Debra Berger, the founder of Project Interchange that sent influential leaders to Israel, has died.
Berger, of Rockville, Md., died Wednesday.
Project Interchange, which Berger founded in 1982 and became an institute of the American Jewish Committee a decade later, has brought more than 5,000 leaders to Israel from more than 60 countries for weeklong educational visits.
She founded Project Interchange out of a desire to inform the American public about Israel. The mission, Berger reasoned, could best be realized through educational visits for groups of highly influential leaders, who upon returning home could share their perspectives with vast audiences, thus shaping public opinion on Israel.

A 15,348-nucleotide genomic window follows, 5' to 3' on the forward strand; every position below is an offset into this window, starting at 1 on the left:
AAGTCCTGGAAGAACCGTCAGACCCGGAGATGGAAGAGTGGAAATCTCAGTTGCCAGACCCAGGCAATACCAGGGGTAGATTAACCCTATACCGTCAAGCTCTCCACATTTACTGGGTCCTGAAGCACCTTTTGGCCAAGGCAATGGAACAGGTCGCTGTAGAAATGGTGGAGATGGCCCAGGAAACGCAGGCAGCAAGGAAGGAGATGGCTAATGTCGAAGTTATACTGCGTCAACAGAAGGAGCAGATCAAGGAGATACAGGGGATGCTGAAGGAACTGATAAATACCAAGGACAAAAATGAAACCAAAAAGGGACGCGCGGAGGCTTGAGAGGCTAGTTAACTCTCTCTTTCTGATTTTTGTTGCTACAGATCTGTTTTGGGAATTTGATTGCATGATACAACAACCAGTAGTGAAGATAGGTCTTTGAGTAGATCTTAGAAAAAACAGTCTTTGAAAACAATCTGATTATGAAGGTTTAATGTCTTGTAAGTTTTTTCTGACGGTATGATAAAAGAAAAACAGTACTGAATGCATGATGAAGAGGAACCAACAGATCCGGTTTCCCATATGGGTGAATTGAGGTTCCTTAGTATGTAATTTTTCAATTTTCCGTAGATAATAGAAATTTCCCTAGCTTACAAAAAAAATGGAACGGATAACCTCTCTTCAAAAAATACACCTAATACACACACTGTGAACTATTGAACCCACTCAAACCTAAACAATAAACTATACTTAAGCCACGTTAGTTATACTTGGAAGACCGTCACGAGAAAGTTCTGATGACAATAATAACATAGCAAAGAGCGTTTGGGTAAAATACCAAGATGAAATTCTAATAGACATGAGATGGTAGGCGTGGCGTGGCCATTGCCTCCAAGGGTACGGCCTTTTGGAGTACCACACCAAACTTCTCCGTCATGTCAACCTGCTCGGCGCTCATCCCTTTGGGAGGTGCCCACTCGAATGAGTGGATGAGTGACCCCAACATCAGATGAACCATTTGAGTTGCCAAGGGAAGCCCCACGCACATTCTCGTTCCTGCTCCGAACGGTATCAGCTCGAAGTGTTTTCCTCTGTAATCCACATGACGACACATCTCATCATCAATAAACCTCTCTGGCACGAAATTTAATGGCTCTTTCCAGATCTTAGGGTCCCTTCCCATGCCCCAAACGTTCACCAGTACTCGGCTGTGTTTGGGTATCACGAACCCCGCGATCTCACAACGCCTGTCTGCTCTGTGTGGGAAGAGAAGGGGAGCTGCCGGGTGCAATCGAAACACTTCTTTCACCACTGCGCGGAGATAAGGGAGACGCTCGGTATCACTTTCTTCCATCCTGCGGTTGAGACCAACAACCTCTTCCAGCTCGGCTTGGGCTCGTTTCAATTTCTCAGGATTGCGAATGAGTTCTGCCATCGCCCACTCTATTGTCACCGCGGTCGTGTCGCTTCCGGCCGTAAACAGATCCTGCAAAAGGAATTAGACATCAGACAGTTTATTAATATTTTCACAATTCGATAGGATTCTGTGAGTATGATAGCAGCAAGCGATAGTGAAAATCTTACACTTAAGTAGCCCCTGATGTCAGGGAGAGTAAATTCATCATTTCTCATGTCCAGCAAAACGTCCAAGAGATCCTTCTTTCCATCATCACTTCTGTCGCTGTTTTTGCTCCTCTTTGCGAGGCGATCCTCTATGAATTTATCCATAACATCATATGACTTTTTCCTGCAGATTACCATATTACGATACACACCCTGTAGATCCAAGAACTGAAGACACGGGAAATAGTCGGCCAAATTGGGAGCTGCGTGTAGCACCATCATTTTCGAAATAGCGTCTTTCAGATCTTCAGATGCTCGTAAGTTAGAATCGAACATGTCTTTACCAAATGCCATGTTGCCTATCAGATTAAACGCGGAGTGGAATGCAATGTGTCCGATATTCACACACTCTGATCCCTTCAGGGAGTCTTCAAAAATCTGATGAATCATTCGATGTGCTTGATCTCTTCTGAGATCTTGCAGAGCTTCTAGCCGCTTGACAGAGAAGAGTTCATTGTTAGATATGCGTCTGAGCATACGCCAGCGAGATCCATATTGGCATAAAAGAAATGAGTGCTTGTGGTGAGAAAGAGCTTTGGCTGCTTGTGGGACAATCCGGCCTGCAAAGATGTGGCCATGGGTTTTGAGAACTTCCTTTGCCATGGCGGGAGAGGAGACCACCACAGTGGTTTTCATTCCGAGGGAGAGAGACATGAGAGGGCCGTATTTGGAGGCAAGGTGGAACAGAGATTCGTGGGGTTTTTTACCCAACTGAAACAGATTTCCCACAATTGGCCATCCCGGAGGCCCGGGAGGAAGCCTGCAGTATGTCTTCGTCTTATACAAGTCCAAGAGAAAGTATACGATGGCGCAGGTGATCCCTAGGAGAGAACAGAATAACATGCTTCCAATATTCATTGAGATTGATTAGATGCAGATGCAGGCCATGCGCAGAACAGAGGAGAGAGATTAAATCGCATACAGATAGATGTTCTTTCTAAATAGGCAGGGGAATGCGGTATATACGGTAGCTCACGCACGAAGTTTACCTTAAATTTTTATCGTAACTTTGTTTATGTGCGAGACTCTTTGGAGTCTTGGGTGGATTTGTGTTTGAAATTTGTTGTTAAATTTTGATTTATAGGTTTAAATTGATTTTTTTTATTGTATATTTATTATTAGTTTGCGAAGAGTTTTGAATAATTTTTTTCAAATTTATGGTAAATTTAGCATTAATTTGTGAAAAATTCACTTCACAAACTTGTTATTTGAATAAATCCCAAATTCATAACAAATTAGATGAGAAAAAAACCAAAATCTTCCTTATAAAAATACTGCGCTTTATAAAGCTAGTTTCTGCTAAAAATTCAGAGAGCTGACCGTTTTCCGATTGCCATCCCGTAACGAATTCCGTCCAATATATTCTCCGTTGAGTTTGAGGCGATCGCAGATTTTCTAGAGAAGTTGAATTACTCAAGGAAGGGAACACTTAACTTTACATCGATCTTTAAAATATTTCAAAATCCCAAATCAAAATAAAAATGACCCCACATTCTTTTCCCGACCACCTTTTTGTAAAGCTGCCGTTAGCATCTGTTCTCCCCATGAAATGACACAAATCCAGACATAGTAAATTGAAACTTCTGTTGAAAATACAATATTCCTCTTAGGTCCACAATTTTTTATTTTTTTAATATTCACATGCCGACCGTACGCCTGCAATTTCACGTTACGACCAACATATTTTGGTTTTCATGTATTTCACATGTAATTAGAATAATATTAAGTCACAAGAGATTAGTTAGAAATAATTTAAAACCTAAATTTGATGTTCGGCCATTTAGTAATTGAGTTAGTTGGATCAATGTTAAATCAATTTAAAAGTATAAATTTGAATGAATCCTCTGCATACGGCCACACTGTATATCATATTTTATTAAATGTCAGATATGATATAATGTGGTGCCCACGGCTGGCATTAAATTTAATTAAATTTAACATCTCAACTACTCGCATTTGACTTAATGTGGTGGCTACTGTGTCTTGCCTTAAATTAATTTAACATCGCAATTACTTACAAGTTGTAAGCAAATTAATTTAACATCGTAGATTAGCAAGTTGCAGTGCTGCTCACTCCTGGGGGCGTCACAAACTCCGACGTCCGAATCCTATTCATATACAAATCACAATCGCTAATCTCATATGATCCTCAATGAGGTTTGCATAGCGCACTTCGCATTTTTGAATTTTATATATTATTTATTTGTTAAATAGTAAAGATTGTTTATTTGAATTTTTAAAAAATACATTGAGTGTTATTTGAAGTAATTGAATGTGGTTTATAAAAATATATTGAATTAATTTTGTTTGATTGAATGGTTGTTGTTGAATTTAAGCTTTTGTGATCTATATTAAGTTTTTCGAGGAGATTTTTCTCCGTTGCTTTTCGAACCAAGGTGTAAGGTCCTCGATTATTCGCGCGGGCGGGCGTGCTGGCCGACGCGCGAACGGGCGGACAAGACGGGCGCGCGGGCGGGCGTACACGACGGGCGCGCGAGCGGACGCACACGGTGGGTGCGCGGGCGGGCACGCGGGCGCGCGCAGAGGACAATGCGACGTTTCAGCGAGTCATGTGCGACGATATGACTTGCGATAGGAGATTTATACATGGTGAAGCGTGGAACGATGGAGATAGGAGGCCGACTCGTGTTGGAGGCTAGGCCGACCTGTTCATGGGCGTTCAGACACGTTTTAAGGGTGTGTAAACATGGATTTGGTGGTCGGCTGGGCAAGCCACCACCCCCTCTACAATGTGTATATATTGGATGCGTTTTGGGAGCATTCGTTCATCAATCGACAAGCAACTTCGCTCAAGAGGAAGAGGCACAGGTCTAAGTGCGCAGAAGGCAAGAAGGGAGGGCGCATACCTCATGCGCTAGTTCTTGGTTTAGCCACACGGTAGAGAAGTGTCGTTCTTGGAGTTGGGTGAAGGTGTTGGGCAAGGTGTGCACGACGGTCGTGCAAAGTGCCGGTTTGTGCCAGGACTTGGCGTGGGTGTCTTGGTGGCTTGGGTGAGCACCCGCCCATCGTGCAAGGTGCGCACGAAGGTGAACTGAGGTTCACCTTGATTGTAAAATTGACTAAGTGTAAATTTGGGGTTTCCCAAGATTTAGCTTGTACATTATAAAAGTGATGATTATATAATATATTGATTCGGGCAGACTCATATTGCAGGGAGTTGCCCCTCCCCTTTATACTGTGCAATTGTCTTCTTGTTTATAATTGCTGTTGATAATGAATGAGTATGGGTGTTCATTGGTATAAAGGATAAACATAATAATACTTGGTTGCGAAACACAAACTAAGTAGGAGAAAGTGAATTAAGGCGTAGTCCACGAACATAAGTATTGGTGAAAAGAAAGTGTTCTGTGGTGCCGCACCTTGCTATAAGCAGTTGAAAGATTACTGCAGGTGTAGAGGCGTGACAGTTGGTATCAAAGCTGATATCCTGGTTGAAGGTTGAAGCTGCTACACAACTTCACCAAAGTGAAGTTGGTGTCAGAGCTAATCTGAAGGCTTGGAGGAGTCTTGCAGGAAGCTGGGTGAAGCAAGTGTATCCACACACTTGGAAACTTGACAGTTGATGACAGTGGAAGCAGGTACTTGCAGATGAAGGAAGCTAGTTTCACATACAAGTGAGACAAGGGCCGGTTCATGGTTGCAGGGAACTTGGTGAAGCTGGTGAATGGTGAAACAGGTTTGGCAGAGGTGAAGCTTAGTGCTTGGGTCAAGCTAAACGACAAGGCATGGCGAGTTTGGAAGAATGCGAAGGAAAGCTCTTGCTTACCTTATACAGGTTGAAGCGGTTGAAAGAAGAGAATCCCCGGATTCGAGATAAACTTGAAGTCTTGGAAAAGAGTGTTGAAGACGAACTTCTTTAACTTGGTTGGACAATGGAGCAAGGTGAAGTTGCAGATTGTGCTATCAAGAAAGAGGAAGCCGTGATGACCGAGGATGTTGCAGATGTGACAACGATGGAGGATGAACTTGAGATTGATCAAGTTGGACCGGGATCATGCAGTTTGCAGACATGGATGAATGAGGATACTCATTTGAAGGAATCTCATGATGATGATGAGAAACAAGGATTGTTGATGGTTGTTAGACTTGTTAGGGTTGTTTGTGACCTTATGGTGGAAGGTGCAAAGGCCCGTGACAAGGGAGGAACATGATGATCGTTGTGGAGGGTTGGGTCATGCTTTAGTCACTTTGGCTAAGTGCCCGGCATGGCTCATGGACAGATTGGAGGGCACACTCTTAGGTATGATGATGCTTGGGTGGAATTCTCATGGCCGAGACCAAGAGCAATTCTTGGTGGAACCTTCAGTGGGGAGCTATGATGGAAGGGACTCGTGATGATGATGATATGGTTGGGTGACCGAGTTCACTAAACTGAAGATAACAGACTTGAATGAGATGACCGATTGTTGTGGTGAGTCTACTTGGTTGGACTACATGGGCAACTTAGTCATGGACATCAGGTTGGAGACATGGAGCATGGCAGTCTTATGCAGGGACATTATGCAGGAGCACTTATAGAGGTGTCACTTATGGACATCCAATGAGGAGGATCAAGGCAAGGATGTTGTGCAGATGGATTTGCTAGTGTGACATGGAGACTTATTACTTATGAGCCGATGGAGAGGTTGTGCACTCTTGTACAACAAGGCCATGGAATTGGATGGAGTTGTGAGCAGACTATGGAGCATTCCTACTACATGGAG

In 1983, she sent off a delegation of congressional staff from the United States, marking Project Interchange’s inaugural program. Berger ran Project Interchange first from first from her suburban Washington home and then from an office in Washington D.C.
AJC Executive Director David Harris called Berger “a visionary.”
“She started Project Interchange from scratch,” he said. “Her goal was to introduce the Israel she loved to leading American figures. She succeeded beyond anyone’s wildest dreams.”
Harris said Berger “suffered from a prolonged and debilitating illness, but her courage, strength and determination inspired everyone around her.”
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